Well, in order to challenge that assumption, I'll make a comment about the current political situation in Sweden. Yesterday was the parliamentary elections in Sweden and a right wing, anti-immigration party called the Swedish Democrats (SD) got 20 seats or 5.7% of the vote. It's quite an upset because this means that neither of the other main political blocks have an outright majority and thus cannot form a government. 

So, what has the response from people been before and after the election to this? Well, I haven't been able to follow Swedish media very closely, however I have downloaded my Facebook feeds daily and read them thoroughly and my conclusion from that is that the response, overwhelmingly has been one of intolerance

This frustrates me, and while I don't believe the least bit in the opinions or aspirations of the "Swedish Democrats", I do think they have the right to express their opinion. Likewise do people have the full right to vote for them. Period. 

Comments of intolerance against the party or the people who voted for it just doesn't ring very correct to me. 

The response, rather than being "get those bastards out of parliament", "shut them up" or whatever it might be, should be "what is the driver behind the opinions that people have expressed by voting for this party?". Democracy is about dialogue. So instead of demonizing (or asking the people who voted for SD to "move somewhere else" as I saw an enlightened Facebook post say), I'd ask to engage in dialogue. If engaging in dialogue with the party itself is too much for you to stomach, then engage with people around you, with people you don't know, and with people who voted for the party. 

A failure on your behalf of expressing or engaging with the issues or problems that makes people choose this party is well, a failure on your part. The answer to such a failure is introspection about why your story (which is about a multicultural society I assume) isn't reaching those 5.7%.

Not to try to "eradicate" SD, nor to get the people who voted for them to "relocate". 

Social Entreprenurship – adjusting to it’s new clothes?

If you spend any amount of time following the field of social
entrepreneurship, there are some easy to spot trends and movements.

Many of them are captured in this simple and straight forward article
at Collective Responsibility:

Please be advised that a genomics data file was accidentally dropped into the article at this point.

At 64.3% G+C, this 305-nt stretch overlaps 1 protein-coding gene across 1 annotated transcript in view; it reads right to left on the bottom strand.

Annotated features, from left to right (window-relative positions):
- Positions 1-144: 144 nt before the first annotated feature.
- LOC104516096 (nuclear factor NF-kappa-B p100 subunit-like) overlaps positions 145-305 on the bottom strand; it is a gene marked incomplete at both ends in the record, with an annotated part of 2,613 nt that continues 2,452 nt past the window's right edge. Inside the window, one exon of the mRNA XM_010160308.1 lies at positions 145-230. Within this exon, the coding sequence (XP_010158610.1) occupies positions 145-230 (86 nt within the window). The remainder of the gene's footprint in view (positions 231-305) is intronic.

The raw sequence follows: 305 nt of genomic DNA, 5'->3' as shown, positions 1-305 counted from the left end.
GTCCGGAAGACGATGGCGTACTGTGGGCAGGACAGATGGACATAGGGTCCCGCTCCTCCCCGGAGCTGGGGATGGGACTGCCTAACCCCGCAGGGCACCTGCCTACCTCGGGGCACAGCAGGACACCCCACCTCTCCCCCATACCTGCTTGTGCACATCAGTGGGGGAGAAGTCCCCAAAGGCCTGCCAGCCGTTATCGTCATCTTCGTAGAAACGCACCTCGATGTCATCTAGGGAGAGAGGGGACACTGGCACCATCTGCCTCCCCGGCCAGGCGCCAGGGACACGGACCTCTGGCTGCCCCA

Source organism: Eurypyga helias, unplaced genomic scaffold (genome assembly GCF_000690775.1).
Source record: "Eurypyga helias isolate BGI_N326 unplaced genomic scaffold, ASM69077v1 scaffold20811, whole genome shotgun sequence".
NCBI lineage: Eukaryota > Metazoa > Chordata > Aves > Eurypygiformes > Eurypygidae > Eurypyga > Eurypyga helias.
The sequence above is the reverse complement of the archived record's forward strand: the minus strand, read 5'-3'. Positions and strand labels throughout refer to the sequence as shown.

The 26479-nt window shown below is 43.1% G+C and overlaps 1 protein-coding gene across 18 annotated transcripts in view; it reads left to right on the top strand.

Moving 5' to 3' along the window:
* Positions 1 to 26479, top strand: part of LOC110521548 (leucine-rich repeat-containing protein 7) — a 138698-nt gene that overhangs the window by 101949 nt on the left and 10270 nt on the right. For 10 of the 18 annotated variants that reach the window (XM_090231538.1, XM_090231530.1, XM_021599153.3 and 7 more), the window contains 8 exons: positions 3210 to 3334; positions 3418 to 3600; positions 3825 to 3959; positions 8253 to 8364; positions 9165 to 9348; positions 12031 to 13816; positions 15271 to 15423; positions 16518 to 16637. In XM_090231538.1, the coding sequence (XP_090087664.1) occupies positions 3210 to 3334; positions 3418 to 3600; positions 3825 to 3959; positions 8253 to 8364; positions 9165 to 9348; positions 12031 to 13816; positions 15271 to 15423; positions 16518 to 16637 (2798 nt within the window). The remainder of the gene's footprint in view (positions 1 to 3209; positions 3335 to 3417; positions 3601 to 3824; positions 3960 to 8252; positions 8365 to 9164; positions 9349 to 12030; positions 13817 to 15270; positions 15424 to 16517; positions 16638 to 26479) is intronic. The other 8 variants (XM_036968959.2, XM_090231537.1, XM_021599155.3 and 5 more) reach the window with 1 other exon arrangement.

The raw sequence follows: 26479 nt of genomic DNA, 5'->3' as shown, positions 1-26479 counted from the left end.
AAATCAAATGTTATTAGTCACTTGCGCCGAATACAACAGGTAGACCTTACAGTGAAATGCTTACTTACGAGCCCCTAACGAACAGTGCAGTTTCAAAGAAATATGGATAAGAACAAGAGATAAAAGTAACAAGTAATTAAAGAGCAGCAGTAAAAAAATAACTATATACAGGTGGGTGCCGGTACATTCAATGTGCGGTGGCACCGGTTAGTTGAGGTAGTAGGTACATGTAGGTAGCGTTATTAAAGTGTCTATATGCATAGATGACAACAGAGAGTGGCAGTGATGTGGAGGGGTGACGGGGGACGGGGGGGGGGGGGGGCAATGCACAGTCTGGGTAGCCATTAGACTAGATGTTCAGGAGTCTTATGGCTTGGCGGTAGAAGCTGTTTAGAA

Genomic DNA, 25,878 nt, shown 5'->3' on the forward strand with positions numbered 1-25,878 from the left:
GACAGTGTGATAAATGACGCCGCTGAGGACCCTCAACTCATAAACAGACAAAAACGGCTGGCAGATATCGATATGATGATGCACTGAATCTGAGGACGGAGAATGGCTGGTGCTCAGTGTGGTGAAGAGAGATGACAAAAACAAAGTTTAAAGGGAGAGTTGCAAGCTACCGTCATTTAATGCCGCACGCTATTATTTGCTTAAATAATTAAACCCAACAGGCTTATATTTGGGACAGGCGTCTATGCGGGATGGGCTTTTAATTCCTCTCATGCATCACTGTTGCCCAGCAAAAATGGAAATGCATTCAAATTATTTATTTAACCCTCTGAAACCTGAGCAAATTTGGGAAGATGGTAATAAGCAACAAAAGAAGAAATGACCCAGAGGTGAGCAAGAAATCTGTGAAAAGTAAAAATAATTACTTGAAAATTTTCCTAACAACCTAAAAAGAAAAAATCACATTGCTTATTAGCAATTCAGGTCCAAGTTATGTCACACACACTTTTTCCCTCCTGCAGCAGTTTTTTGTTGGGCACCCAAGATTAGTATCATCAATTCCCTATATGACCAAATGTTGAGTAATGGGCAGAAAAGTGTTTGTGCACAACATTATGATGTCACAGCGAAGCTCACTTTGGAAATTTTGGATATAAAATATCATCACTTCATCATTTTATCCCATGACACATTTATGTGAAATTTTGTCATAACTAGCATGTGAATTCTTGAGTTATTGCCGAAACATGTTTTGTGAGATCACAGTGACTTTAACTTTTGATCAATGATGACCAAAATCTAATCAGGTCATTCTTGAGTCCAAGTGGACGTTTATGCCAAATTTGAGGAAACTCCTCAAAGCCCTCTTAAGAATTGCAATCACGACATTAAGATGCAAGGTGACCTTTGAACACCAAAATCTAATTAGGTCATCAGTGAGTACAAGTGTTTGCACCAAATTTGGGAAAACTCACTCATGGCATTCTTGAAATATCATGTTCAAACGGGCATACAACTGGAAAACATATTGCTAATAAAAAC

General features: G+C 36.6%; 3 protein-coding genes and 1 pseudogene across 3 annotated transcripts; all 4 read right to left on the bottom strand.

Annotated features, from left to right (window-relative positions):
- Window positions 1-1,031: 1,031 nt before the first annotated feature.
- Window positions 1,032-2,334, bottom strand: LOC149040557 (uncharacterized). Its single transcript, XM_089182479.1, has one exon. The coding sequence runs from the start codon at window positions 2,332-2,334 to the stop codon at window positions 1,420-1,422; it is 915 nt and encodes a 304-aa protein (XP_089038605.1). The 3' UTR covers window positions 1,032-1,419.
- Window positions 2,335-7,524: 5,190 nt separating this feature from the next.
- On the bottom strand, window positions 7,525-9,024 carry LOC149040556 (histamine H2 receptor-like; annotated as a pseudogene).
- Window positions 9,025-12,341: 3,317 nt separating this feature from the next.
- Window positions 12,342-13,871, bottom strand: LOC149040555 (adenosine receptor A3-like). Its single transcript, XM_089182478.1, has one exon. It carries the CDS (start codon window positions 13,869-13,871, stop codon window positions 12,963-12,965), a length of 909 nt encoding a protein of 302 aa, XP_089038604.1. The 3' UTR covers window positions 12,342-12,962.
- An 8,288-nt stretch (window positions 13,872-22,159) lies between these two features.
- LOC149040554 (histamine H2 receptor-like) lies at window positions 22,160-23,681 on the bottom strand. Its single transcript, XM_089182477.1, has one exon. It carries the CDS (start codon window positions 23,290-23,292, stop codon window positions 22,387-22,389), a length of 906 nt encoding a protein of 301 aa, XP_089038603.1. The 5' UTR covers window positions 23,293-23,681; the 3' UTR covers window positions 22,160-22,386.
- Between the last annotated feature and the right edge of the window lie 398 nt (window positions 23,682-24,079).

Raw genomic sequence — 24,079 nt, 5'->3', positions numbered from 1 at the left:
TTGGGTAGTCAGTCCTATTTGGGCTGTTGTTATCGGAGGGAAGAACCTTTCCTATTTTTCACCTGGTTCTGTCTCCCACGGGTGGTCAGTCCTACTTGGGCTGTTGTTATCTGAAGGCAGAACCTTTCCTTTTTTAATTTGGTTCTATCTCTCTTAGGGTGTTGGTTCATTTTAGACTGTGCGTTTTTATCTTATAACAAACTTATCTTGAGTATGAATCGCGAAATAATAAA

http://collectiveresponsibility.org/en/moving-past-and-capturing-passion-soci…

One of the big discussions is the definition of what SE really is.

Nothing surprising there, any “new” community or movement will be in
the search for what defines them, what sets them a part from other (in
case of SE: traditional NGOs, aid work, etc.).

Following this development what I would expect to see is at one point
the community becoming comfortable in the clothes that we are wearing.
Starting feeling that we know what sets us a part and instead focus
not on building the framework, but rather innovating within it (and
sometimes outside it – creating new communities & groups).

Some people argue that the search for definition is leading SE off
track – maybe they’re right. However, from what I have seen of
community development, this is a necessary (if maybe time consuming)
process to go trough.

What do you think? Is it a waste of time or a necessary process?

Work makes you happy, at least the challenging, meaningful sort

In article on work and happiness in Sonja Lyubomirski’s (professor in
psychology) and Signal Patterns’ iPhone application “Live Happy”, they
write:

/”Positive Psychologists are often asked, ‘What makes people happy?’
Until a few years ago, the answer always reflected the common wisdom
and empirical findings of the field – ‘It’s relationships, stupid.’
That is, our interpersonal ties – the strength of our friendships,
familial bonds, and intimate connections – show the highest
correlations with well-being.

However a meta-analysis (a “study of studies”) of 225 studies of
well-being conducted by Sonja Lyubomirsky, Laura King, and Ed Diener,
proved otherwise. What they expected to discover was that social
relationships – more than any other variable – would be both causes
and consequences of being happy. However, what they observed was
something rather different. One factor towered over relationships in
its connection with happiness. That factor was work.

The evidence, for example, demonstrates that people who have jobs
distinguished by autonomy, meaning and variety – and who show superior
performance, creativity, and productivity – are significantly happier
than those who don’t. Supervisors are happier than those lower on the
totem pole, and leaders who receive high ratings from their customers
are happier than those with poor ratings.”/

This, and the book “Flow” which I also recently read, gives a nice
framework to explain what I have known intuitively for a long time
(and probably share with many others): That meaningful, challenging
work is not only important, but essential to a life of well-being.

What amazes me that it has an even greater impact than social connections.

For me personally, this is a strategy that can help me lead other
areas of my life. If I have meaningful, challenging work I will be
overall happier, thus attracting more social connections, thus
creating an upward spiral of happiness.

By focusing on where my natural preference for happiness lies (work) I
can, through conscious effort use it to leverage other ares of life
(social).

An unbending twig or as flexible as a master yogi?

Basket

As I was taking the train back to Delhi about a week ago, the train briefly passed a whole line of people working to make wooden baskets. They were quickly, and methodically bending the branches into the a shape that would eventually form a strong, long-lasting basket.

I came to realize that this was a pretty good metaphore for the way it is to come to India. India is in itself an utterly strong basket, with a woven fabric of society that seems much stronger than many others. As a newcomer, let's say a new twig, that is to be woven into this basket, you'll have to be very flexible. In the beginning you'll feel stiff (often very stiff if you're a twig that has grown in Europe) and unbending, but in the hands of the weaver you'll eventually soften up (if you allow it) and start being woven into the whole. 

If you cannot, or chose not to, be completely flexible, well you just might break and be discarded – something that seems to happen to quite a few foreigners who spend any amount of time here.